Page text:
Early in U2’s triumphant return to the Mercedes-Benz Superdome on Thursday, Bono articulated his modest goal, or "prayer," for the evening: “That we might have one of those nights that none of us ever forget. An epic night of rock 'n' roll. That’s all.”
He and his bandmates have never lacked grand ambition. For two hours at the Superdome, they fully realized it, and then some.
Revisiting the 30-year-old “The Joshua Tree,” their most popular album, is by definition a commercially expedient appeal to nostalgia. Most of the 35,000 or so tickets available for Thursday’s show were sold, in contrast to U2’s last full concert at the Superdome 20 years ago on the PopMart Tour.
But this didn’t feel like nostalgia. It felt like the most substantive "big" band of the past three decades doing what it does best.
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Following a tidy opening set by the droll-humored Beck and his multifaceted band, U2's Larry Mullen Jr., with little fanfare, strode onto the main stage and along a runway leading to a Joshua tree-shaped satellite stage. Once settled at his drums, Mullen struck the familiar military cadence of the anthemic “Sunday Bloody Sunday.” The Edge followed with the song’s ringing guitar hook; once Bono and bassist Adam Clayton joined in, they achieved lift-off.
“New Year’s Day,” with Edge pulling triple duty on guitar, keyboards and backing vocals, led into a shimmering, sumptuous “Bad” and the defiant resolve of “Pride (In the Name of Love).”
That four-song opening salvo established that, even if they are no longer storming the world's ramparts — Bono is 57 and not three years removed from a devastating, high-speed bicycle accident — they are still U2.
As the Rev. Martin Luther King Jr.’s "I have a dream" speech scrolled on the four-story video wall, the foursome reset themselves on the main stage to showcase “The Joshua Tree” in sequence. New footage shot by Anton Corbijn, the Dutch photographer who has crafted U2’s visuals since meeting the band in New Orleans in 1982, filled the LED screen’s 200-foot-wide expanse with vibrant, high-definition desert imagery.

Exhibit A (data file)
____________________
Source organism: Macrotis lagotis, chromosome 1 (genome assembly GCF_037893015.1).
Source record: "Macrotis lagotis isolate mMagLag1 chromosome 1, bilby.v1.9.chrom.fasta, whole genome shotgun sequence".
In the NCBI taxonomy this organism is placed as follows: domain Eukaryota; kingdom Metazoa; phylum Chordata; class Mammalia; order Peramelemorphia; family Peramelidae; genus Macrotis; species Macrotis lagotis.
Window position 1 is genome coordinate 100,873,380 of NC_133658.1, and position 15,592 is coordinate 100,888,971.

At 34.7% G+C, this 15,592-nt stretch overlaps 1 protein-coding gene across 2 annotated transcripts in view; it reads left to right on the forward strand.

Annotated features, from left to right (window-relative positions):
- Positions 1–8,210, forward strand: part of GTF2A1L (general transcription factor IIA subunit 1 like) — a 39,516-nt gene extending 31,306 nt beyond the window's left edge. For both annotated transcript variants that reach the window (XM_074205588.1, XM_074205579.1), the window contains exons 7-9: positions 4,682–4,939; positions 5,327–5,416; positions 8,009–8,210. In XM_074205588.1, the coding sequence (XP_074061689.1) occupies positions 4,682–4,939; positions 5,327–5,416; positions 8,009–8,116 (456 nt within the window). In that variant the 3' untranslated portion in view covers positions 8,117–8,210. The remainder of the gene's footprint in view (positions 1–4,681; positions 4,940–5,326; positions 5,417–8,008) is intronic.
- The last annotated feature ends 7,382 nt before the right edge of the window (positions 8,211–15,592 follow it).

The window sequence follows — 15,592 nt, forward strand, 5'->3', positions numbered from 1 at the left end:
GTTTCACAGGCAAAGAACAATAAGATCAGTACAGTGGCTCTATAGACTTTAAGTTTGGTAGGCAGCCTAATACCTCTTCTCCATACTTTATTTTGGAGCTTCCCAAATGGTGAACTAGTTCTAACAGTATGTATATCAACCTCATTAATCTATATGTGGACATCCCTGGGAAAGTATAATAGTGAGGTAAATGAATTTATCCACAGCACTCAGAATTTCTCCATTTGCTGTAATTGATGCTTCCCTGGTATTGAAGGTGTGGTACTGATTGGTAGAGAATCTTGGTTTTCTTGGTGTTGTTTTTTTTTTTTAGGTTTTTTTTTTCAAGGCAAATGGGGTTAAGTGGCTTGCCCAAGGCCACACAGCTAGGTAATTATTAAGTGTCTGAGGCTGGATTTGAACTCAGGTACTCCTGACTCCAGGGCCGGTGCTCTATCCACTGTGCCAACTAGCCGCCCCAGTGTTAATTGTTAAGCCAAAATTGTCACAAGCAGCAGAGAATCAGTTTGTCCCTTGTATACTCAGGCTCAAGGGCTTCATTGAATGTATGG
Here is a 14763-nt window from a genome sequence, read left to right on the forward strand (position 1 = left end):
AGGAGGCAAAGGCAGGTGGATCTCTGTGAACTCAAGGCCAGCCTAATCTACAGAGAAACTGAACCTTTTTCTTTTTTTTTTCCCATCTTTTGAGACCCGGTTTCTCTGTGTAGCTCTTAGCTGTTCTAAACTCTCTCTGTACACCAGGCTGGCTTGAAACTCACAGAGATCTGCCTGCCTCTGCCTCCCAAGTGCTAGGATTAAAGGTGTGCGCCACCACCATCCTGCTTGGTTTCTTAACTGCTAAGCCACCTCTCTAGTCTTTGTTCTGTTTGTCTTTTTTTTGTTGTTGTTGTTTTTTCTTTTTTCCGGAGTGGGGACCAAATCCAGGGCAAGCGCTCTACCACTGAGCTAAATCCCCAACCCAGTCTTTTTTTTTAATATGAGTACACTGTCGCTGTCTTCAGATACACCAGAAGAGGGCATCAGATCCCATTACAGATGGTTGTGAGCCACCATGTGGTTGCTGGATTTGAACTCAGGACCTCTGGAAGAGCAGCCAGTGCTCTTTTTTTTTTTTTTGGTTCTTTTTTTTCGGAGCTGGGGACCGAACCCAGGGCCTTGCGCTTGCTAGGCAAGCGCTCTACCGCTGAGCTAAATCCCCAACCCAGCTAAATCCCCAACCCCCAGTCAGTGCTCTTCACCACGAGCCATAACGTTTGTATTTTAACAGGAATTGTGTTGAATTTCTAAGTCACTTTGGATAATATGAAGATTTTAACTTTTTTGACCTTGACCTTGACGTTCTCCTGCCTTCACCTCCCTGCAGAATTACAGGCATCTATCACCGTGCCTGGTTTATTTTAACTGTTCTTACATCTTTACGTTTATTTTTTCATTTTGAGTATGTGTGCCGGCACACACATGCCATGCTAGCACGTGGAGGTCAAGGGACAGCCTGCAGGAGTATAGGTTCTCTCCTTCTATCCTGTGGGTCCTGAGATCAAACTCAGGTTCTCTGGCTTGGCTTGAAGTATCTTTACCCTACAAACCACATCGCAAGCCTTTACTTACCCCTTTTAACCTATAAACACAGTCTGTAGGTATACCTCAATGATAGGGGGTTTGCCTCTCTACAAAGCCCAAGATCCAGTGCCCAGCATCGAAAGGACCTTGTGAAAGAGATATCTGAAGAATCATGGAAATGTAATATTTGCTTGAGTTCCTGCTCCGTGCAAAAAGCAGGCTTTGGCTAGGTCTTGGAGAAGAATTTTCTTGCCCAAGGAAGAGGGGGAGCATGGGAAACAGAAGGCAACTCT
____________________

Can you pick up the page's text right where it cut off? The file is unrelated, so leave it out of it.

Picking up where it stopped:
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U2’s lyrics are oblique enough for listeners to assign their own meanings to them. Those who wish to find Christian spirituality can; Christ Church of Covington recently joined other Episcopal congregations who have staged “U2charist” services using U2 songs as hymns. A more secular and/or humanistic philosophy can also be discerned.
Regardless, U2 aims to uplift and inspire. “Where the Streets Have No Name,” the opening track on “The Joshua Tree,” did just that, right from the chiming echo of its opening guitar. The band then swung casually into “I Still Haven’t Found What I’m Looking For,” with Bono turning the opening lines over to the audience.
He dodged the imaginary fighter planes of “Bullet the Blue Sky," then sashayed and stalked a camera while emoting like the Bono of old in an ominous "Exit." As the show progressed, his voice grew more supple and strong, in "With or Without You" and elsewhere.
The Edge returned to the keyboards for “Red Hill Mining Town,” but the arrangement suffered without his guitar's distinctive tone. His "Bullet the Blue Sky" solo was especially jagged.
As they moved into the more subdued Side 2 of “The Joshua Tree,” Bono warned, “There might be a few scratches.”